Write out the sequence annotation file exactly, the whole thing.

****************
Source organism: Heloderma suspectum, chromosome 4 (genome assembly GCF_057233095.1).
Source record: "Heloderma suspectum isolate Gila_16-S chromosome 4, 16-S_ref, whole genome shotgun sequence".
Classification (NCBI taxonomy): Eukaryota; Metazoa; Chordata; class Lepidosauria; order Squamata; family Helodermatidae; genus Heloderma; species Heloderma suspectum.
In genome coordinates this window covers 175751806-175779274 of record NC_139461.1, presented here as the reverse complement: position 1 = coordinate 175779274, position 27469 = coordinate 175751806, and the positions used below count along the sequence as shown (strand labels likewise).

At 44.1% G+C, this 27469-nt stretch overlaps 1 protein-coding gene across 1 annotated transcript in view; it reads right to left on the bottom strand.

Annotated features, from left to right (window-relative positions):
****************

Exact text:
Source organism: Heloderma suspectum, chromosome 4 (genome assembly GCF_057233095.1).
Source record: "Heloderma suspectum isolate Gila_16-S chromosome 4, 16-S_ref, whole genome shotgun sequence".
Classification (NCBI taxonomy): Eukaryota; Metazoa; Chordata; class Lepidosauria; order Squamata; family Helodermatidae; genus Heloderma; species Heloderma suspectum.
In genome coordinates this window covers 175751806-175779274 of record NC_139461.1, presented here as the reverse complement: position 1 = coordinate 175779274, position 27469 = coordinate 175751806, and the positions used below count along the sequence as shown (strand labels likewise).

At 44.1% G+C, this 27469-nt stretch overlaps 1 protein-coding gene across 1 annotated transcript in view; it reads right to left on the bottom strand.

Annotated features, from left to right (window-relative positions):